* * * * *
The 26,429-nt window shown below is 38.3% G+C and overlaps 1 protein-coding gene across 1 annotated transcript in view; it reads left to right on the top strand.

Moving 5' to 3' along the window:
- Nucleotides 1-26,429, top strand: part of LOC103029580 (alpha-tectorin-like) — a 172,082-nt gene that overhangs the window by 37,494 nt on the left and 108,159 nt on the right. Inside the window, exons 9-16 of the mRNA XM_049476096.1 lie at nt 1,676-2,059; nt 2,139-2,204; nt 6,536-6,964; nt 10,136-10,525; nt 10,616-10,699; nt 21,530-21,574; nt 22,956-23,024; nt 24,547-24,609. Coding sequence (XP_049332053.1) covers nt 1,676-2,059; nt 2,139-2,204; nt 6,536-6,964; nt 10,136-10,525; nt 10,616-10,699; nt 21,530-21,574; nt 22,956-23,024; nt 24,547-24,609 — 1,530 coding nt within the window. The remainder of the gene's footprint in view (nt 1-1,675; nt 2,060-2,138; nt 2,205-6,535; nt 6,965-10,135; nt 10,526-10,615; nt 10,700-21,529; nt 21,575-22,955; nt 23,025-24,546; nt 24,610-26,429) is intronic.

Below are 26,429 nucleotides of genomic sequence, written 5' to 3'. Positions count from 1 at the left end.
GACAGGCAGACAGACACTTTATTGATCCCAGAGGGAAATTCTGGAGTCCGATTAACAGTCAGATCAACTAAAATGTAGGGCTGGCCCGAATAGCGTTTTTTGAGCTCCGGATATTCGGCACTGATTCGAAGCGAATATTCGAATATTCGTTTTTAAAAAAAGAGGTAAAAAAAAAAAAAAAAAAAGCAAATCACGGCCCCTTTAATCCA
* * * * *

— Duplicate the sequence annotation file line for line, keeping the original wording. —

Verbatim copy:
The 26,429-nt window shown below is 38.3% G+C and overlaps 1 protein-coding gene across 1 annotated transcript in view; it reads left to right on the top strand.

Moving 5' to 3' along the window:
- Nucleotides 1-26,429, top strand: part of LOC103029580 (alpha-tectorin-like) — a 172,082-nt gene that overhangs the window by 37,494 nt on the left and 108,159 nt on the right. Inside the window, exons 9-16 of the mRNA XM_049476096.1 lie at nt 1,676-2,059; nt 2,139-2,204; nt 6,536-6,964; nt 10,136-10,525; nt 10,616-10,699; nt 21,530-21,574; nt 22,956-23,024; nt 24,547-24,609. Coding sequence (XP_049332053.1) covers nt 1,676-2,059; nt 2,139-2,204; nt 6,536-6,964; nt 10,136-10,525; nt 10,616-10,699; nt 21,530-21,574; nt 22,956-23,024; nt 24,547-24,609 — 1,530 coding nt within the window. The remainder of the gene's footprint in view (nt 1-1,675; nt 2,060-2,138; nt 2,205-6,535; nt 6,965-10,135; nt 10,526-10,615; nt 10,700-21,529; nt 21,575-22,955; nt 23,025-24,546; nt 24,610-26,429) is intronic.

Below are 26,429 nucleotides of genomic sequence, written 5' to 3'. Positions count from 1 at the left end.
GACAGGCAGACAGACACTTTATTGATCCCAGAGGGAAATTCTGGAGTCCGATTAACAGTCAGATCAACTAAAATGTAGGGCTGGCCCGAATAGCGTTTTTTGAGCTCCGGATATTCGGCACTGATTCGAAGCGAATATTCGAATATTCGTTTTTAAAAAAAGAGGTAAAAAAAAAAAAAAAAAAAGCAAATCACGGCCCCTTTAATCCA